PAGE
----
LONDON (APP) – Islamic banks have been less affected than many conventional banks in the current global recession as they are prohibited from activities that have contributed to the credit crunch such as investment in toxic assets and dependence on wholesale funds.

The International Financial Services London report notes that the industry has felt the influence of the credit crunch and downturn in the global economy with Sukuk issuance being more than halved and the fall in the value of equity funds.

In 2007, the global market for Islamic financial services rose by 37% to US $ 729 billion but by 2008 the industry began to feel the impact of the credit crunch as it enveloped the globe.

Nevertheless, London has been consolidating its position as the key western centre for Islamic finance in 2008. Two Islamic banks, Gatehouse Bank and European Finance House, have been granted licences bringing to five the number of fully Sharia compliant banks in the UK .

Principal Insurance became the first Shariah compliant independent company authorised to offer Takaful to UK residents. In capital markets, four new exchange traded funds and two new equity funds were launched.

IFSL’s report indicates that the UK ‘s offering includes a total of 22 banks, far more than in any other Western country. Professional services are provided by 18 law firms and the Big Four accounting firms.

A cumulative total of 18 Sukuk issues raising $10bn have been listed on the London Stock Exchange, second only to Dubai. With 55 institutions offering educational and training products in Islamic finance, the UK has more providers than any other country worldwide.

Duncan McKenzie, IFSL’s Director of Economics said: The UK has benefited considerably from supportive government policies intended to put Islamic services on the same footing as conventional services. Evidence of London’s growing role in Islamic finance is shown in the UK being the only western country to feature prominently, 8th with assets of $18bn, in a global ranking of Sharia compliant assets by country. Added Sir Andrew Cahn, UK Trade & Investment’s Chief Executive Officer:  Despite its origins overseas, Islamic finance has found a natural home in the UK. Though no sector is immune to the global financial crisis, Islamic finance has shown great resilience. It is important we continue to work with our Islamic finance partners to maintain our position as the leading western centre for Islamic finance service providers.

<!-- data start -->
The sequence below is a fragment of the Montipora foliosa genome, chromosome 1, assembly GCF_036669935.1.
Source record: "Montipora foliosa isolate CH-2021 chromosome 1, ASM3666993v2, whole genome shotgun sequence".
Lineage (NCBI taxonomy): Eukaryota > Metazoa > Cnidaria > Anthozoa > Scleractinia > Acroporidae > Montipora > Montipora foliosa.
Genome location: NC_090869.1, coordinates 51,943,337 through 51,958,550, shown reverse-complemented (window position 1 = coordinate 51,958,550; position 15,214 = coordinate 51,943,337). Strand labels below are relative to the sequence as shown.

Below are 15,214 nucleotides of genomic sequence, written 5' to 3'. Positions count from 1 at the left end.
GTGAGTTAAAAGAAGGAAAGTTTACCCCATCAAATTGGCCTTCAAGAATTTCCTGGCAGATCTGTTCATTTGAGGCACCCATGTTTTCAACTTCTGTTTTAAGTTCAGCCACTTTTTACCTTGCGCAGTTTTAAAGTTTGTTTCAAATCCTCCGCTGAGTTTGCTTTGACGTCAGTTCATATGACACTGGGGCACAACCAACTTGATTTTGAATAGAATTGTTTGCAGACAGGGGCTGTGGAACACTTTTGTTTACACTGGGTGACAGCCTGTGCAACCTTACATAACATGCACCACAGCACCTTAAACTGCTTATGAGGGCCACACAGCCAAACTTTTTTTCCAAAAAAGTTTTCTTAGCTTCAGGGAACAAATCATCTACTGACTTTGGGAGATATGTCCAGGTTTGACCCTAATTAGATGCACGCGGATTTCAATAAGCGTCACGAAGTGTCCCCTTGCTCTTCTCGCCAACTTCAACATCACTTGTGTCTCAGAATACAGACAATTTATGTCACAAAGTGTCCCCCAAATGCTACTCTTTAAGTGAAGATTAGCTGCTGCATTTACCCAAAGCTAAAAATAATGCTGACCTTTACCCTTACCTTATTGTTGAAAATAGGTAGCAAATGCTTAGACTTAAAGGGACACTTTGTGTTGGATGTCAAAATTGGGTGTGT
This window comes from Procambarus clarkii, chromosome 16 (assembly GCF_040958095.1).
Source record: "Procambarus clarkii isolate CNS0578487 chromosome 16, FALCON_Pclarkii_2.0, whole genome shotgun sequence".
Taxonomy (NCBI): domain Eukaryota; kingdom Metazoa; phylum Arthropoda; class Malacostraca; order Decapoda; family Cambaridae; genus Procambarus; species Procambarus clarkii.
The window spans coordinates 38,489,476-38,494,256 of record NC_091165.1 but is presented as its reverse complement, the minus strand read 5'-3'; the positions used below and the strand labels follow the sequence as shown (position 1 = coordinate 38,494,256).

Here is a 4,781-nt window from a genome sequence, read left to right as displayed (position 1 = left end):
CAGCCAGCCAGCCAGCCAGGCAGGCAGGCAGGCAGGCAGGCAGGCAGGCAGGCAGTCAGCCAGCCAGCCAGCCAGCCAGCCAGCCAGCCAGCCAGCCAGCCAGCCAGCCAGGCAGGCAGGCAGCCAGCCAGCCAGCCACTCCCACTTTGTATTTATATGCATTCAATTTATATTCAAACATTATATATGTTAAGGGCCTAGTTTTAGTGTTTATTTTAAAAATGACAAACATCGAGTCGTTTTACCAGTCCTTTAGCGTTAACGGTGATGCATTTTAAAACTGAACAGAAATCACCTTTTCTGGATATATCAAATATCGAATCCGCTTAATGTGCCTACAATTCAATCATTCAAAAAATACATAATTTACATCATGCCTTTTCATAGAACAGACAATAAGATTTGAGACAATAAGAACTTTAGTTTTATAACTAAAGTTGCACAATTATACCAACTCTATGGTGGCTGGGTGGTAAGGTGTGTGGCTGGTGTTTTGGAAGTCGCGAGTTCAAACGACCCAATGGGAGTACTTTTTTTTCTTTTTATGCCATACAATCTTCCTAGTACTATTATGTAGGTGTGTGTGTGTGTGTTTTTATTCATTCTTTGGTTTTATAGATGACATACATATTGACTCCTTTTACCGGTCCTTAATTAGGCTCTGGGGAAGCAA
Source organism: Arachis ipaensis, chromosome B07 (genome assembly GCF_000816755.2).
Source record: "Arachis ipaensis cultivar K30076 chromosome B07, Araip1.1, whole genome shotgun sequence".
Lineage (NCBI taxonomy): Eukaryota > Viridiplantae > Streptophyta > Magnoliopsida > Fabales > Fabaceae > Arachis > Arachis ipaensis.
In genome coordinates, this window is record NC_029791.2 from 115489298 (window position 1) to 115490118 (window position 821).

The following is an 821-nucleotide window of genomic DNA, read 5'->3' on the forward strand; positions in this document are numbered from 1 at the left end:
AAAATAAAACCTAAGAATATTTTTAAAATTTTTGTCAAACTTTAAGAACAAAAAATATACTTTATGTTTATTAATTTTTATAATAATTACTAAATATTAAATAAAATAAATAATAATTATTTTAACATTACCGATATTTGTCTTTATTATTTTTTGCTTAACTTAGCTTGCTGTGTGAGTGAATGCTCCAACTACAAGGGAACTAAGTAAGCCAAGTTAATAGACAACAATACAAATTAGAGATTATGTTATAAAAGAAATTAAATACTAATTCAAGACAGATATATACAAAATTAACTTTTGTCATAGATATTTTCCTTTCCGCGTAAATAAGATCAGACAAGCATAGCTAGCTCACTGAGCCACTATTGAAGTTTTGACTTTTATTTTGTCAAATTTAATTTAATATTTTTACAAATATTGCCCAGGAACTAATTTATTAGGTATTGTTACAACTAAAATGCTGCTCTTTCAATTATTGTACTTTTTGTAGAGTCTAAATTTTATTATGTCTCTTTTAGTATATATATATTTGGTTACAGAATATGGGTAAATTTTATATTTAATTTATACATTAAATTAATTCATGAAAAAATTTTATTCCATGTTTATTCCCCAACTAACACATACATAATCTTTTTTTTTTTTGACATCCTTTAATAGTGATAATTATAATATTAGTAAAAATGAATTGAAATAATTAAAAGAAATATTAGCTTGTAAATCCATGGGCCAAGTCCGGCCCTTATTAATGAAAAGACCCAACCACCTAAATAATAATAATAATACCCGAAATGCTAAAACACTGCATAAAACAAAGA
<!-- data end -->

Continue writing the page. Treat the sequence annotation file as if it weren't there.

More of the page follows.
Islamic Mortgages Boom During Recession

15 May



Buying in good faith
Alternative home finance that adheres to Islamic principles is thriving
April 22, 2009, 6:53PM

Johnny Hanson Chronicle
As part of its Islamic-based business model, Guidance Residential featured a recitation from the Quran by Noorulhuda Khalid, 10, during a recent gathering for prospective borrowers at the Mezban Curry and Grill restaurant in Houston.

Share  Print Email Del.icio.usDiggTwitterYahoo! BuzzFacebookStumbleUponFor five years after moving to Houston, Pakistani immigrant Abdul-Jabbar Khan rented an apartment even though he had saved enough money to make a down payment on a house.

The 43-year-old kidney specialist at Methodist Hospital is a devout Muslim, and worried that a conventional mortgage would violate his faith’s prohibition against paying interest on loans.

“For a long time I kept on saving money,” Khan said. “I kept thinking I would buy a house with cash, but it just never happened.”

The doctor feels like he found the literal answer to his prayers in the form of a “lease to own” agreement from American Finance House Lariba of Pasadena, Calif., one of a handful of Islamic mortgage companies in the U.S.

“It made me more comfortable,” said Khan, who financed a four-bedroom house near Rice University with Lariba. “I was happy to pay even more because I was abiding by the rules of Islam, but it turned out to be comparable.”

At a time when most of the mortgage industry is still reeling from the real estate crisis, alternative home financing arrangements designed to adhere to Islamic principles are thriving.